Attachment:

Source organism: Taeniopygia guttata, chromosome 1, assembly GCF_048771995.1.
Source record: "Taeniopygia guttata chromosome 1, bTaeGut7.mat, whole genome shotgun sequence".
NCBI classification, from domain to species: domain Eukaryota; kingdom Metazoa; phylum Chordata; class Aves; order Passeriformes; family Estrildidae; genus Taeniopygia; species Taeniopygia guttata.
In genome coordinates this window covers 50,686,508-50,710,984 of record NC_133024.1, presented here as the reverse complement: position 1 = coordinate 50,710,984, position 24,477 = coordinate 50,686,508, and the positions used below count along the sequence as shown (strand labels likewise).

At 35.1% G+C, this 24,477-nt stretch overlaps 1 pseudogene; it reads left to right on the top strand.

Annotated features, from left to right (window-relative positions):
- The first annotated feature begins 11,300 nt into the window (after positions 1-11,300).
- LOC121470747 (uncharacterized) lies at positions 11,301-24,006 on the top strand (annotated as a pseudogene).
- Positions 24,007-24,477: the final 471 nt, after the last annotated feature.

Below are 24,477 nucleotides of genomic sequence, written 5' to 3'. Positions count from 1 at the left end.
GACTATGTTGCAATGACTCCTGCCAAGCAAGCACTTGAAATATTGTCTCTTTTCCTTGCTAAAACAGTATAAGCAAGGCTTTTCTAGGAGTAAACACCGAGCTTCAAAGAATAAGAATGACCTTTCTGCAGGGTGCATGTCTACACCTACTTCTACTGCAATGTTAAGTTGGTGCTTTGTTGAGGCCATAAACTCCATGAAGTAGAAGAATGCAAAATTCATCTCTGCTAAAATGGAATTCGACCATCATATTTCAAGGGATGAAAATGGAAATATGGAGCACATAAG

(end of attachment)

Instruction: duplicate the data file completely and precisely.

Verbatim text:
Source organism: Taeniopygia guttata, chromosome 1, assembly GCF_048771995.1.
Source record: "Taeniopygia guttata chromosome 1, bTaeGut7.mat, whole genome shotgun sequence".
NCBI classification, from domain to species: domain Eukaryota; kingdom Metazoa; phylum Chordata; class Aves; order Passeriformes; family Estrildidae; genus Taeniopygia; species Taeniopygia guttata.
In genome coordinates this window covers 50,686,508-50,710,984 of record NC_133024.1, presented here as the reverse complement: position 1 = coordinate 50,710,984, position 24,477 = coordinate 50,686,508, and the positions used below count along the sequence as shown (strand labels likewise).

At 35.1% G+C, this 24,477-nt stretch overlaps 1 pseudogene; it reads left to right on the top strand.

Annotated features, from left to right (window-relative positions):
- The first annotated feature begins 11,300 nt into the window (after positions 1-11,300).
- LOC121470747 (uncharacterized) lies at positions 11,301-24,006 on the top strand (annotated as a pseudogene).
- Positions 24,007-24,477: the final 471 nt, after the last annotated feature.

Below are 24,477 nucleotides of genomic sequence, written 5' to 3'. Positions count from 1 at the left end.
GACTATGTTGCAATGACTCCTGCCAAGCAAGCACTTGAAATATTGTCTCTTTTCCTTGCTAAAACAGTATAAGCAAGGCTTTTCTAGGAGTAAACACCGAGCTTCAAAGAATAAGAATGACCTTTCTGCAGGGTGCATGTCTACACCTACTTCTACTGCAATGTTAAGTTGGTGCTTTGTTGAGGCCATAAACTCCATGAAGTAGAAGAATGCAAAATTCATCTCTGCTAAAATGGAATTCGACCATCATATTTCAAGGGATGAAAATGGAAATATGGAGCACATAAG